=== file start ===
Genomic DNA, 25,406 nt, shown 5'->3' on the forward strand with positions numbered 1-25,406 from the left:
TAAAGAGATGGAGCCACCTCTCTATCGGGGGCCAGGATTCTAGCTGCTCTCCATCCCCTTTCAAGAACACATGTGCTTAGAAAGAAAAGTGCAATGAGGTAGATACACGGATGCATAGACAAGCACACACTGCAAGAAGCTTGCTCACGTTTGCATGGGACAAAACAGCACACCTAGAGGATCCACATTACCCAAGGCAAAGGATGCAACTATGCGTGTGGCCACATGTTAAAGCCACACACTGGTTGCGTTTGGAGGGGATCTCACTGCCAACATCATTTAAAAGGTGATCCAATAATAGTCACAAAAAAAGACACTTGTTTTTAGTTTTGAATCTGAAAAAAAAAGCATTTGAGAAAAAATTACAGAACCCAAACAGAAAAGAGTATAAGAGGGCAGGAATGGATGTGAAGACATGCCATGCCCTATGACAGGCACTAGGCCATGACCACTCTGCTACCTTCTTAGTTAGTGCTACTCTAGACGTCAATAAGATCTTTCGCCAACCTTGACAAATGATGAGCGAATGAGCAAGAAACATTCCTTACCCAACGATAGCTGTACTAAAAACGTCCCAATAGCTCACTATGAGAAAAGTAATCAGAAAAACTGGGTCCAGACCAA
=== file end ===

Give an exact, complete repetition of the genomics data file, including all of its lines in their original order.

Genomic DNA, 25,406 nt, shown 5'->3' on the forward strand with positions numbered 1-25,406 from the left:
TAAAGAGATGGAGCCACCTCTCTATCGGGGGCCAGGATTCTAGCTGCTCTCCATCCCCTTTCAAGAACACATGTGCTTAGAAAGAAAAGTGCAATGAGGTAGATACACGGATGCATAGACAAGCACACACTGCAAGAAGCTTGCTCACGTTTGCATGGGACAAAACAGCACACCTAGAGGATCCACATTACCCAAGGCAAAGGATGCAACTATGCGTGTGGCCACATGTTAAAGCCACACACTGGTTGCGTTTGGAGGGGATCTCACTGCCAACATCATTTAAAAGGTGATCCAATAATAGTCACAAAAAAAGACACTTGTTTTTAGTTTTGAATCTGAAAAAAAAAGCATTTGAGAAAAAATTACAGAACCCAAACAGAAAAGAGTATAAGAGGGCAGGAATGGATGTGAAGACATGCCATGCCCTATGACAGGCACTAGGCCATGACCACTCTGCTACCTTCTTAGTTAGTGCTACTCTAGACGTCAATAAGATCTTTCGCCAACCTTGACAAATGATGAGCGAATGAGCAAGAAACATTCCTTACCCAACGATAGCTGTACTAAAAACGTCCCAATAGCTCACTATGAGAAAAGTAATCAGAAAAACTGGGTCCAGACCAA